5 things you didn't know about Ellis Wright


1. He considers himself a homebody and loves to host and cook for family and friends.

2. Cooking is his hobby, but he has also cooked professionally, grilling steaks in a restaurant.

3. His father-in-law coached him in golf, and his brother-in-law played on the team with him. So, he met  and was close to them before he and his wife even met.

4. He has four grandchildren, three of whom call him granddaddy. His youngest grandson calls him “angraddy.”

5. Working in the funeral business in his family extends beyond Wright and Ferguson, as his great-grandfather worked as an undertaker in Missouri.

“Like father, like son” is more than an expression when it comes to the Wright family. Ellis Wright II, manager and funeral director at Wright and Ferguson, is carrying on a legacy in the funeral business that was first set by his great-grandfather.

This legacy is one that he has also passed down to his son, Michael, who will be the fifth generation in the field.

Wright, a Jackson native, attended the University of Mississippi before moving back to the Metro to work for a local bank. He began working part time with his father at Wright and Ferguson and made the decision to attend the Dallas Institute of Mortuary Science.

Wright’s grandfather, and namesake, started the funeral home with G. Warren Ferguson and John Payne in 1923 with the goal of providing a compassionate, caring service with beautiful facilities and fair, competitive pricing.

Wright’s great-grandfather also had a funeral business in Missouri.

The firm was later named Wright and Ferguson Funeral and originally operated out of a remodeled home in Jackson. Years later, in 1930, it was relocated to a new facility in downtown Jackson.

“When (my grandfather) built that building in 1930, it was the first facility built from the ground up to be a funeral home in Mississippi,” Wright said.

His father became the sole owner in the early ‘80s, and he began working with him in 1978. Now, Wright and Michael work together at Wright and Ferguson Funeral Homes, with three locations in Flowood, Clinton and Raymond.

He has served in various capacities at Wright and Ferguson over the years, with his first job being a “night man.” He would work through the night every other evening and report to the bank when he would leave the following morning.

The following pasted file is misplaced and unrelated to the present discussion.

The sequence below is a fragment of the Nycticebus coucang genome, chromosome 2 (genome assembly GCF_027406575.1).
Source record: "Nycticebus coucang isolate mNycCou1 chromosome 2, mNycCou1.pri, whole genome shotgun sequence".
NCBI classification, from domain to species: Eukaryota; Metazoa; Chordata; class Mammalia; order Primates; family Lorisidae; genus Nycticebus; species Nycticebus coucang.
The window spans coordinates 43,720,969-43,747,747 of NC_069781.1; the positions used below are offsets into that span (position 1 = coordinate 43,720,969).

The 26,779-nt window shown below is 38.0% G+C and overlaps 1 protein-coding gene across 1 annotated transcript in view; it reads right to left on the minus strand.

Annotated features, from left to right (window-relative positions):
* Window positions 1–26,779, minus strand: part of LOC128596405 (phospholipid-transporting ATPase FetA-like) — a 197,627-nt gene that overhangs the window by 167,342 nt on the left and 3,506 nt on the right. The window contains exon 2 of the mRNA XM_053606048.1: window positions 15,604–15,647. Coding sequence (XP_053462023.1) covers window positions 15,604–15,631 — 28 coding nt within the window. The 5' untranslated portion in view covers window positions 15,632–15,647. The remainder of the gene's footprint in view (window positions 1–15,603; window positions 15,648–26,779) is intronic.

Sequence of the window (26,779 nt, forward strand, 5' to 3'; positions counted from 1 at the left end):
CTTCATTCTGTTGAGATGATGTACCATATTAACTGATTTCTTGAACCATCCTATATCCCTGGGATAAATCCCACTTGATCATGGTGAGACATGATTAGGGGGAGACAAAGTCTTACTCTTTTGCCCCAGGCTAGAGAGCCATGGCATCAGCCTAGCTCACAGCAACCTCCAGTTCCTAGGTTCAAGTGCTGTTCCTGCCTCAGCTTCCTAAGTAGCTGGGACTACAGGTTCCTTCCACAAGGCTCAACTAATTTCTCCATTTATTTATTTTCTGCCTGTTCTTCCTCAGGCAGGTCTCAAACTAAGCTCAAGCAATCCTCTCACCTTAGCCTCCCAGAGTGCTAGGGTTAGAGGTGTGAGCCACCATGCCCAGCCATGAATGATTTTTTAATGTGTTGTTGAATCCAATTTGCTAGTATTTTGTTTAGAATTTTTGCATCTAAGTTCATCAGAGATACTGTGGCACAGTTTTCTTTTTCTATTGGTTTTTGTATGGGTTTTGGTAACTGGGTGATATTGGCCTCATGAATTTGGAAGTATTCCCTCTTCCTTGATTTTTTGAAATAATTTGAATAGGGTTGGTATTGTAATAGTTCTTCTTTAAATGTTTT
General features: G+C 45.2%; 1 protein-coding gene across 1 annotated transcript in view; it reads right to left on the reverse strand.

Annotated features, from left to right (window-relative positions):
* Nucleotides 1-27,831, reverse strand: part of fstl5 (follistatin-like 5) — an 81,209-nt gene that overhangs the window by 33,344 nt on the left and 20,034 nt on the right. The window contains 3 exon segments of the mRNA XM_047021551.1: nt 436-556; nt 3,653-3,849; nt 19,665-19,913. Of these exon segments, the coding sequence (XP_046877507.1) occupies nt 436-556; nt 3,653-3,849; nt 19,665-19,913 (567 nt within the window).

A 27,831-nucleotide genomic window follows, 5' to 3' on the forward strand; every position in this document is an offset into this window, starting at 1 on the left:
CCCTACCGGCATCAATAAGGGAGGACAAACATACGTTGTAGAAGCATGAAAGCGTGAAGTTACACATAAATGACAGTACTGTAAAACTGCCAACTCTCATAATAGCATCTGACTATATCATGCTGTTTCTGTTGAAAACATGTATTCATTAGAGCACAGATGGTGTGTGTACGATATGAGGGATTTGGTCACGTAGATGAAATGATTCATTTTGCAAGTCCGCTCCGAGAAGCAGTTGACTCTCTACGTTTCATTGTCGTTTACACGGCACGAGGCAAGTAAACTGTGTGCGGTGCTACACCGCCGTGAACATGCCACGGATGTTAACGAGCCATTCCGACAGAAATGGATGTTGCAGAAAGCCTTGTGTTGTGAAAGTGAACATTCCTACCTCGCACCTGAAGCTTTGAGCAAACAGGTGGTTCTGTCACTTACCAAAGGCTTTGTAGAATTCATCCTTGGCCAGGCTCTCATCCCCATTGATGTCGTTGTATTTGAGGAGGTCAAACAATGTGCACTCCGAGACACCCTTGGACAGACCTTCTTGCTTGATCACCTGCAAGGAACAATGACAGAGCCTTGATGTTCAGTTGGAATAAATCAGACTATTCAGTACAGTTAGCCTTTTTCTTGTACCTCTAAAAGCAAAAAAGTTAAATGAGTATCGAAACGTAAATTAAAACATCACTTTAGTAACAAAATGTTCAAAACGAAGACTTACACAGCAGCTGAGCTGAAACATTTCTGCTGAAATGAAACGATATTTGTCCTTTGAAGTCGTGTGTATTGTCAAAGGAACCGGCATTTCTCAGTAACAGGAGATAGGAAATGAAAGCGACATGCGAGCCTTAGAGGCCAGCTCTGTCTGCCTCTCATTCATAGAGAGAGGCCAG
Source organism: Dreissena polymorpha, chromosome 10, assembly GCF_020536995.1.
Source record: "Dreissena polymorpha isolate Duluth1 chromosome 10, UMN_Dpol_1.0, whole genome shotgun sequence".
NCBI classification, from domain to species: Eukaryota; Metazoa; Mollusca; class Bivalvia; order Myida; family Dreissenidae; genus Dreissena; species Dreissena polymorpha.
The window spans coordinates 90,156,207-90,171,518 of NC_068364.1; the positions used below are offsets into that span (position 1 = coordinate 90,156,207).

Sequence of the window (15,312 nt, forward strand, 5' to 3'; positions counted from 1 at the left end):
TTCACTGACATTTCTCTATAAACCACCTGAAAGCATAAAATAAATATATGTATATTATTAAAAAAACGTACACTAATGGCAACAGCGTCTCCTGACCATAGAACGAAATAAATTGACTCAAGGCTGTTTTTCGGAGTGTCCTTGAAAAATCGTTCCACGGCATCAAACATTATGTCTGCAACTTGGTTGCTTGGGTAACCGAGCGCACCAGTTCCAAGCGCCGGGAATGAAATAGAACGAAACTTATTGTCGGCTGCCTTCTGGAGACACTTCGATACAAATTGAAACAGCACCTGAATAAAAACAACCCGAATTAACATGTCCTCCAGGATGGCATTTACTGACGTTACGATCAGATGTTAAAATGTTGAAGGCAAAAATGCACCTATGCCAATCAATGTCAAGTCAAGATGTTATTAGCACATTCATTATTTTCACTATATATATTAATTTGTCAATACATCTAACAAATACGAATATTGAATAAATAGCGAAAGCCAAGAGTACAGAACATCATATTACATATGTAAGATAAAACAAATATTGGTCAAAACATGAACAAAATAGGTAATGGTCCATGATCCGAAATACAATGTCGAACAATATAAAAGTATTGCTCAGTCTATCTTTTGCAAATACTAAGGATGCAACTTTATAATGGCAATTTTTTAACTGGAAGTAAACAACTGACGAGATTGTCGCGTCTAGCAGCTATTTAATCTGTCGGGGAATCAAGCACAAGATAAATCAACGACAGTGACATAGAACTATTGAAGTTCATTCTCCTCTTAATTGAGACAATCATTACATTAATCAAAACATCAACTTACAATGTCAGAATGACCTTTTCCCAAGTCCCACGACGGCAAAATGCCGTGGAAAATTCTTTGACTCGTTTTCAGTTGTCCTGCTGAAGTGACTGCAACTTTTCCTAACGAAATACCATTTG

Later, he took an assistant position at the funeral home while continuing to work as the night man.

“Then I really was there all of the time,” Wright said. “I basically was working all of the time. It was pretty neat though.”

Wright credits his father and grandfather with instilling in him a strong work ethic and passion for the business.

“I think my grandfather instilled in all of his children Christian values, as well as a strong work ethic,” Wright said.

Working in the family business has been beneficial, as Wright said he was fortunate to have the opportunity to learn from his father along the way.

“He molded the way I work with people today,” Wright said. “He told me to always work on a higher plane, above board and fair, and I try to live that out to this day.”

These values are what Wright says has given Wright and Ferguson its reputation.

“We are always fair and make sure people understand all of their options,” he said. “I think that’s what Wright and Ferguson was founded on.”

Now, Wright enjoys working with his son to continue those values.

“It’s neat,” Wright said of working with his son. “He came to his mother and I one day and said he was getting his transcripts sent to Holmes for the mortuary science program. From a father standpoint, it’s nice that he thought my life’s work was something worth pursuing.”

When clients come to Wright and Ferguson, it is typically a time of difficulty and vulnerability for them. Wright says they work hard to ensure that clients feel comfortable, cared for and at ease.

“We’re usually interacting with that family for three or more days,” Wright said. “Certainly, we communicate with them after that, but we’re with them for those three days. I tell people that we try to almost become a family member to them for those days.”

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